In recent years, communities in Georgetown County, South Carolina have been dealing with the impacts of thousand-year rainfalls and Hurricanes Matthew and Florence, along with rising sea levels, but have struggled to develop proactive strategies to manage these risks. This project developed and implemented a novel approach to climate adaptation planning, following a model used in New England (see New England Climate Change Adaptation Project). The Georgetown Climate Adaptation Project (GCAP) team created a customized role-playing simulation that was used in workshops to immerse community members and municipal officials in a fictional, but realistic, climate planning process. A series of workshops helped set the stage for local government action on climate adaptation by gathering diverse perspectives on challenging decisions and allowing leaders to try out collaborative methods for decision-making.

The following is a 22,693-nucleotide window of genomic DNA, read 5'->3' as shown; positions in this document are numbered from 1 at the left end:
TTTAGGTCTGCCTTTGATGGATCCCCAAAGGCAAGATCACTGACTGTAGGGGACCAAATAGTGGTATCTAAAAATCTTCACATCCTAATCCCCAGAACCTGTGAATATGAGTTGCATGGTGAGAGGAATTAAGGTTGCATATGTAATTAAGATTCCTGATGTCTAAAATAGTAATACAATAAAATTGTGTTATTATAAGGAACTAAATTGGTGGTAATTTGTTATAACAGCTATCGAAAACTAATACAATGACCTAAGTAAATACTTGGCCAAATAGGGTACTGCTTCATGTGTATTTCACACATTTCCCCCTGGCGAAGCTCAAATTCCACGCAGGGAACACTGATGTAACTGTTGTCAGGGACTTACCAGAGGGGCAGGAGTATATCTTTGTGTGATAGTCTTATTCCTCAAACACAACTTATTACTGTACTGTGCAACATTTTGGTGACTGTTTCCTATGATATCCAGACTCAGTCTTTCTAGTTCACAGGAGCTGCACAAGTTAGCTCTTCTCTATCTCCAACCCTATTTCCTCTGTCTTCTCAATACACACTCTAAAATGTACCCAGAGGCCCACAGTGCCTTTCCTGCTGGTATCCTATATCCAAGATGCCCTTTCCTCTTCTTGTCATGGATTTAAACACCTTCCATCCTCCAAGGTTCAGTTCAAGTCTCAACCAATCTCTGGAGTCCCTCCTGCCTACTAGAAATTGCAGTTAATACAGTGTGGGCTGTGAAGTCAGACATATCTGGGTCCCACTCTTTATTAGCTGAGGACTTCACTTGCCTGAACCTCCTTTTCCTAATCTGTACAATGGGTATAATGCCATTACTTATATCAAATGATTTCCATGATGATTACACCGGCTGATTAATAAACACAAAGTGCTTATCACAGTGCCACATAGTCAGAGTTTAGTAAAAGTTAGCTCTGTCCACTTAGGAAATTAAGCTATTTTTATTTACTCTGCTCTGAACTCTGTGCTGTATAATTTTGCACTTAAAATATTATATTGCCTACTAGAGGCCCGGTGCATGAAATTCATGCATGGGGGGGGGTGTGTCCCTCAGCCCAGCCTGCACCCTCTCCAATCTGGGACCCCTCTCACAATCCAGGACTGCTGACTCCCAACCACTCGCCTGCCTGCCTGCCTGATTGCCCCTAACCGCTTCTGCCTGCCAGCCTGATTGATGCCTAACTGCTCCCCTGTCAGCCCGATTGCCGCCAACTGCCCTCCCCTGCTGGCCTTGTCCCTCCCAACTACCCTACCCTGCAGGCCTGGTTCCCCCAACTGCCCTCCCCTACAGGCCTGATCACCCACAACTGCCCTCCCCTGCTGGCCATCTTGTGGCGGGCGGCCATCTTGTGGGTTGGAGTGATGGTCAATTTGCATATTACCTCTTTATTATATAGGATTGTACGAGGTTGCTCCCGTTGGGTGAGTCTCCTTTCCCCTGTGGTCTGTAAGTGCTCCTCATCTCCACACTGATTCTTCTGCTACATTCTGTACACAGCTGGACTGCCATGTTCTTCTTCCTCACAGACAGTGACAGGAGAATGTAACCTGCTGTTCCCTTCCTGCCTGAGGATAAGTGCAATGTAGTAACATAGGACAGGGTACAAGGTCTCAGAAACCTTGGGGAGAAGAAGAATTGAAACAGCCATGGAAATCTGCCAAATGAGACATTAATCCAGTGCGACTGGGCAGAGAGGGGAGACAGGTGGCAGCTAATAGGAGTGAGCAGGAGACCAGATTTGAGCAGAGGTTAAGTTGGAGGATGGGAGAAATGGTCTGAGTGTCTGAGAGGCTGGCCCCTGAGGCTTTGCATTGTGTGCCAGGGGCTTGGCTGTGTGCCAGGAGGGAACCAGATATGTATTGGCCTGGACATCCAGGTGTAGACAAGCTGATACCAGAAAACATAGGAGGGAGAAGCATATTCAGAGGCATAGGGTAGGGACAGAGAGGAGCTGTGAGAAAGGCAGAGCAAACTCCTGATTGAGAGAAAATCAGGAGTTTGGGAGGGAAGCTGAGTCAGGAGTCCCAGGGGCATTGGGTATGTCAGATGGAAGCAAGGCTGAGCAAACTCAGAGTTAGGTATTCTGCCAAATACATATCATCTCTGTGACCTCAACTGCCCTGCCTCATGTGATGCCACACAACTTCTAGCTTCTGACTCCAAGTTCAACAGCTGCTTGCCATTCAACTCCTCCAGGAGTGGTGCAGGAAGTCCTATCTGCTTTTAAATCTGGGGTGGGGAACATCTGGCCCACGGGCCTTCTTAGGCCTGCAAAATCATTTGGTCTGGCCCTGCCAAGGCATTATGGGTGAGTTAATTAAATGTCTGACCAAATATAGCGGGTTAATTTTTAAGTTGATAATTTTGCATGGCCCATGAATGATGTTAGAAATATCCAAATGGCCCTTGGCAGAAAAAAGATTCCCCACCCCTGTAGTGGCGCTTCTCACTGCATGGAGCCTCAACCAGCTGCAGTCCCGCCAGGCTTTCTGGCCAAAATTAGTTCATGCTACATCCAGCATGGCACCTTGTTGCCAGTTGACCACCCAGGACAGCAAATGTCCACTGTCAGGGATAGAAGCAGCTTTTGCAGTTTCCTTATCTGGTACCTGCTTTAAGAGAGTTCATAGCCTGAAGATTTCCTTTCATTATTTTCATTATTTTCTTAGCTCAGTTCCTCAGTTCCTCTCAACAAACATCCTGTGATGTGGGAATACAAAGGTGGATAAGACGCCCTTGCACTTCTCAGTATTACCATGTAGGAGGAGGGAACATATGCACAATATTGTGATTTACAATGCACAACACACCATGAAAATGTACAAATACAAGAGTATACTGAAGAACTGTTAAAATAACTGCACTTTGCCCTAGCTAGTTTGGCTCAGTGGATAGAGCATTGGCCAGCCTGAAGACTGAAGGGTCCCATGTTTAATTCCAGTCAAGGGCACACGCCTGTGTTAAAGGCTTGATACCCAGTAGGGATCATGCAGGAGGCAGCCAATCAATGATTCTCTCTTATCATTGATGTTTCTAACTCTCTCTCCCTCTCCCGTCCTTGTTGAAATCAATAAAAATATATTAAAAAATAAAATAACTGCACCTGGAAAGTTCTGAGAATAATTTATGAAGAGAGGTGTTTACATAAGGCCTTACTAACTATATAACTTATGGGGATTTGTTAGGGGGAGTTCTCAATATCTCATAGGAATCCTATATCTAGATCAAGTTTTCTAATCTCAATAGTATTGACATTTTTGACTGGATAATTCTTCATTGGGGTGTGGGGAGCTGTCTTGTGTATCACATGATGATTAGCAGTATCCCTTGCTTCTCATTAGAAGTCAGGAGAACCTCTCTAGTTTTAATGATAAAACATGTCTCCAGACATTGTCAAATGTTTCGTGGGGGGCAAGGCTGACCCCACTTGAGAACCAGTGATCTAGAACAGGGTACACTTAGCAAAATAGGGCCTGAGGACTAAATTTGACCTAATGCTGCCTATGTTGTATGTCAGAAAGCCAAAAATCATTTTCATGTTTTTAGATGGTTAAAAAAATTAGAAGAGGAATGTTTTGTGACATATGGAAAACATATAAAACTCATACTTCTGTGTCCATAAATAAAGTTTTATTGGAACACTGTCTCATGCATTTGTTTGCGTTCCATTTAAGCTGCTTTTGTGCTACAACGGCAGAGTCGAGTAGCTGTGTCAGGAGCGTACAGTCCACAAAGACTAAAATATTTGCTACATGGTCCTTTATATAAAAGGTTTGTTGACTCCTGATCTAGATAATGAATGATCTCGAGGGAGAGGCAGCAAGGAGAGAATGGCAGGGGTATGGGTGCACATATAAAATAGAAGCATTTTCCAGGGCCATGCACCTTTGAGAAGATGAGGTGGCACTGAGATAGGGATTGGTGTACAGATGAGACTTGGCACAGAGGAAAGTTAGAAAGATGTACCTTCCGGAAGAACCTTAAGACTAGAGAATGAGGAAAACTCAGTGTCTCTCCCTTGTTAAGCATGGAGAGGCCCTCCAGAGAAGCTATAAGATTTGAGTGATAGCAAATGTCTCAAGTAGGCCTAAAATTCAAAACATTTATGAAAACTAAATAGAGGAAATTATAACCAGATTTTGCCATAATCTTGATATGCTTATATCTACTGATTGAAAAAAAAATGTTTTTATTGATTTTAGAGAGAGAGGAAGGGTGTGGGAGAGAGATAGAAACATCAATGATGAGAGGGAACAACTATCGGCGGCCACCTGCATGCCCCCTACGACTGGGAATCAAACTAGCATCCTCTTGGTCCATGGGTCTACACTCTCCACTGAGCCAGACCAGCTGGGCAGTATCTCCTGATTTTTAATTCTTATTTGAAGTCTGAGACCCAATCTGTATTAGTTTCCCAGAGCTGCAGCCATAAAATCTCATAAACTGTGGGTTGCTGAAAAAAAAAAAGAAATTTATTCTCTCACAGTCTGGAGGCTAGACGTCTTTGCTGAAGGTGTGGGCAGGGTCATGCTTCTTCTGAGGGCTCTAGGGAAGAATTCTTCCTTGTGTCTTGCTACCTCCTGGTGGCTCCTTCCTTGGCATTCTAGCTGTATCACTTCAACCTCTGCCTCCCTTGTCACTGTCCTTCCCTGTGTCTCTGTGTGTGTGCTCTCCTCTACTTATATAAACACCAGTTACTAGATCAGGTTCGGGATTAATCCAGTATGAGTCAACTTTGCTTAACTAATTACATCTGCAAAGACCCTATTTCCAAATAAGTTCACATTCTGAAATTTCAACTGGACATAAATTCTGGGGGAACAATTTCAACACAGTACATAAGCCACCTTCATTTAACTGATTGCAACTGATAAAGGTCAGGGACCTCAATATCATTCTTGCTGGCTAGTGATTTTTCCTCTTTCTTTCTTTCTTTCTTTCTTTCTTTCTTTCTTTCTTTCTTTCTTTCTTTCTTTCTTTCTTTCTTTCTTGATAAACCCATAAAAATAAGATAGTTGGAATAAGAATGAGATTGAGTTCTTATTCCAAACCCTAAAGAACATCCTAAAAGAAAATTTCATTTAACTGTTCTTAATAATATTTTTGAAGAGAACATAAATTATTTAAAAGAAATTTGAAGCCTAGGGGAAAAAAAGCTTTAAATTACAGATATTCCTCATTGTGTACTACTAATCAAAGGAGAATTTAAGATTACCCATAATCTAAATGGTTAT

The project engaged nearly 300 people in Georgetown County in role play simulation consensus building workshops. Participants in community workshops were from a wide range of backgrounds and affiliations. Pre- and post-workshop surveys were used to assess knowledge, attitudes, and perceptions regarding climate impacts and adaptation planning. Debrief discussions captured the experiences and reactions of participants. Community workshop participants also practiced utilizing downscaled climate projection data in decision making and expressed support for incorporating climate projections in real-life future planning by local government. Project results provide insight into the diversity and range of experiences and values within a community that should be considered in management and planning decisions.